For clinicians working in primary care, the very thought of seeing a patient with newly-diagnosed type 2 diabetes (T2DM) can be cause for consternation. Ever-shorter appointment times, ever-longer lists of medications that require prior-approval, and the demands of electronic medical records add to the challenge of managing the complexities of the disease and the complications that are often present at the time of diagnosis.
For those of you who have been in practice for a while and find that increasing numbers of your patients have diabetes, you are not imagining it. In their most recent Diabetse Report Card published in 2014, the CDC reported that over the past 32 years the number of adults with diabetes has nearly quadrupled to 21.3 million.1 The report further states that there are 1.7 million new cases diagnosed annually with a predicted prevalence of one in every three adults by 2050.1 The estimated healthcare costs are just as staggering with a projected $176 billion in direct medical costs and $69 billion in indirect costs due to lost productivity, disability, and premature death.1 As “front line” physicians it is nothing short of imperative that we initiate preventive measures, make timely diagnoses, and employ optimal medical management for each of our patients with T2DM.
The prequel to the diagnosis of T2DM can span years to decades and begins with insulin resistance. As insulin resistance worsens, pancreatic beta cells are initially able to compensate by increasing insulin levels, resulting in hyperinsulinemia.2 This compensatory mechanism can maintain blood glucose levels within the normal range for up to several years but the consequence impaired glucose tolerance, most notably manifested as mild postprandial hyperglycemia.2 By the time diabetes is diagnosed, it is estimated the approximately 50% of beta cell function has been lost.3 It should come as no surprise then that at the time of diagnosis more than 20% of patients will have chronic macro- and/or microvascular complications.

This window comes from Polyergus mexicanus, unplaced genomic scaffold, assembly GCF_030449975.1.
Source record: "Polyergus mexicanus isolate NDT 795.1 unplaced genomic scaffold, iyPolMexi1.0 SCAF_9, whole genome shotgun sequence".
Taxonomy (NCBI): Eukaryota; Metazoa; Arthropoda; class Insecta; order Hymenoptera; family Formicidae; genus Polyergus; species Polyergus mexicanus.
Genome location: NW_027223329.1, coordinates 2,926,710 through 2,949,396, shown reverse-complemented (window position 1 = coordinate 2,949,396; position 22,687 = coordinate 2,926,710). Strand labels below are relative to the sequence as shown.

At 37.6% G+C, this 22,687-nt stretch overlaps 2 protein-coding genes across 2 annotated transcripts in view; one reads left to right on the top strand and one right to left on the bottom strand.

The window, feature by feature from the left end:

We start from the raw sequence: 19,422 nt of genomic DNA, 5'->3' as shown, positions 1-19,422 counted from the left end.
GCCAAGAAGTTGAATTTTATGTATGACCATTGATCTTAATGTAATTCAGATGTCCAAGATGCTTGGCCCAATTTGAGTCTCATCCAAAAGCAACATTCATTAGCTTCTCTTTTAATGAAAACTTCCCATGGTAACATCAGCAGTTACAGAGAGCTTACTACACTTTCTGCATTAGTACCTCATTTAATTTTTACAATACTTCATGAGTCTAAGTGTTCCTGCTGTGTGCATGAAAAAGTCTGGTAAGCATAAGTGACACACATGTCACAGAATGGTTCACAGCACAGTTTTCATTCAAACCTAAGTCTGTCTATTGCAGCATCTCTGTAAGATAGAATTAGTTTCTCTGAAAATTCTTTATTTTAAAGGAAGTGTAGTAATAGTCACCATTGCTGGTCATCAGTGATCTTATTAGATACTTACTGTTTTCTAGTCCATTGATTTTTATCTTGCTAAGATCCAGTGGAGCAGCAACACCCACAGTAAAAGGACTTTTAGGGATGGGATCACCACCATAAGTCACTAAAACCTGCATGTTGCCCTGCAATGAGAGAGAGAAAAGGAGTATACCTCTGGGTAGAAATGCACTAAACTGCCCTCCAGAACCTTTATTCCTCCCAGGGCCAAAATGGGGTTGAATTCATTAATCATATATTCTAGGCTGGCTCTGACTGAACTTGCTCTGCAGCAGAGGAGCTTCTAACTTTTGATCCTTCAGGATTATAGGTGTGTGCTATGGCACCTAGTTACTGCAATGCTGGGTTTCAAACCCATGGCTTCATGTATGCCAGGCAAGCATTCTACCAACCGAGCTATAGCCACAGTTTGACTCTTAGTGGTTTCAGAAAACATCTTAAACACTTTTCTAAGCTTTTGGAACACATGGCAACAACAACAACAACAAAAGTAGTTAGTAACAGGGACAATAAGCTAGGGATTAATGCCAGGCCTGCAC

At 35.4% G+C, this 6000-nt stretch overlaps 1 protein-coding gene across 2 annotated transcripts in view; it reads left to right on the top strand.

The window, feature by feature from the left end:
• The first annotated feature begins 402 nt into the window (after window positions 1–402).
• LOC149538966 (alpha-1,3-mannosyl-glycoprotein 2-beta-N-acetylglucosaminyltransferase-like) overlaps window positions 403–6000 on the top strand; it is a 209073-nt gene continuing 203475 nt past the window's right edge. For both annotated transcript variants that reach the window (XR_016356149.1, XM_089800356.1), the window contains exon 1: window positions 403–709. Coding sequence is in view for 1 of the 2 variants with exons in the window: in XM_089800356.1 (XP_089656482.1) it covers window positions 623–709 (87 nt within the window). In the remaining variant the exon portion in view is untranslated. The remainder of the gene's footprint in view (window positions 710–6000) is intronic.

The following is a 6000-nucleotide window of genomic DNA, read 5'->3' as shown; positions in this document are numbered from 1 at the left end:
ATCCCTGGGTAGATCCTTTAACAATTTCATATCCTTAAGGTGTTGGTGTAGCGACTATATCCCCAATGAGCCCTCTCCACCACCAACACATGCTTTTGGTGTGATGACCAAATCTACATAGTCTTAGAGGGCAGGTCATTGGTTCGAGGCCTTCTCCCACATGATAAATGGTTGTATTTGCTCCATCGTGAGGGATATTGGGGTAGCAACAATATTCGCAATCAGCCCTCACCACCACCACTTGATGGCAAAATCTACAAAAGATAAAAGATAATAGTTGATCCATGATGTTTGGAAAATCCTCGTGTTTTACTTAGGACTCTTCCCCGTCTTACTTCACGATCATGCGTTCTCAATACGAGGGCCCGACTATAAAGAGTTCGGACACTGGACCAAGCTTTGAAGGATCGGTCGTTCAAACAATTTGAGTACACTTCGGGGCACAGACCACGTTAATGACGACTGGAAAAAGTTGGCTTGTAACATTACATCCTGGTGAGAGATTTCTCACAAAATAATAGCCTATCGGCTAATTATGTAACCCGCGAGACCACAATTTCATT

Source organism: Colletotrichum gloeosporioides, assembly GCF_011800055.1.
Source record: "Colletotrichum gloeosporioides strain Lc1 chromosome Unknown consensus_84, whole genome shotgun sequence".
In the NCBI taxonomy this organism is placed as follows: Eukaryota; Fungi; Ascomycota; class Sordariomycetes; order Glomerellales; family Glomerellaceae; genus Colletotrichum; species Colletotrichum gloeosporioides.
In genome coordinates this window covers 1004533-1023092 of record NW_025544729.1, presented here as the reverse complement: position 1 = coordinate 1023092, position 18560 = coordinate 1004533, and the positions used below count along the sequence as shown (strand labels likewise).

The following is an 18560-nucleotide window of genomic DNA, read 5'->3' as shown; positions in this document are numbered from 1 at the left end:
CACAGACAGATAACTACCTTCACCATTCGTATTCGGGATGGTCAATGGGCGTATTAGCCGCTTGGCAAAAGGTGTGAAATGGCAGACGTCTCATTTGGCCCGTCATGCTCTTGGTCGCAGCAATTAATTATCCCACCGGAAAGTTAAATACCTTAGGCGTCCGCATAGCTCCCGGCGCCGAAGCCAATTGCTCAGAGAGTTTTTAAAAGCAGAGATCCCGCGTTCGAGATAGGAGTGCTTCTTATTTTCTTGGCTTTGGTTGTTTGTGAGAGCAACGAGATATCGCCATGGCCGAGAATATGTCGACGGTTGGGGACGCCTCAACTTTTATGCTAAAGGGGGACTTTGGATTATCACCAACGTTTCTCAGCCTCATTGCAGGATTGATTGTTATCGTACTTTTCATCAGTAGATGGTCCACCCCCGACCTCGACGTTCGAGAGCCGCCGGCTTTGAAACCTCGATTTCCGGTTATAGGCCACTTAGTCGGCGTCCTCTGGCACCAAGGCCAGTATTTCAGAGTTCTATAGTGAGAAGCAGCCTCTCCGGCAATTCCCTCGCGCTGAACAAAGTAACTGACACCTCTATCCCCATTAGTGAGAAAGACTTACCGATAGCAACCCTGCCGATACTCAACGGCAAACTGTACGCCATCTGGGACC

Without a doubt, this is a challenging patient population to effectively treat. Conceptually, we know that if our obese patients could lose weight, their diabetes could often be managed by nutrition and lifestyle alone; and yet what we are asking patients to do in order to control their disease is not simply to “lose weight;” we are asking them to essentially change everything from their food preferences to their day-to-day lifestyle habits. And this is often how we as clinicians, most often unknowingly, start with the very best of intentions yet slump into that state of medical limbo called clinical inertia.
(Image: beta cells on surfact of pancreas)
- Centers for Disease Control and Prevention. Diabetes Report Card 2014. Atlanta, GA: Centers for Disease Control and Prevention, US Dept of Health and Human Services; 2015. www.cdc.gov/diabetes/library/reports/congress.html
- Ramlo-Halsted BA, Edelman SV. The natural history of type 2 diabetes: practical points to consider in developing preventing and treatment strategies. Clinical Diabetes 2000; 18(2). http://journal.diabetes.org/clinicaldiabetes/v18n22000/pg80.htm
- Gallwitz B. The fate of beta cells in type 2 diabets and the possible role of pharmacological interventions. Rev Diabet Stud. 2006;3:208–216.https://www.ncbi.nlm.nih.gov/pmc/articles/PMC1828283/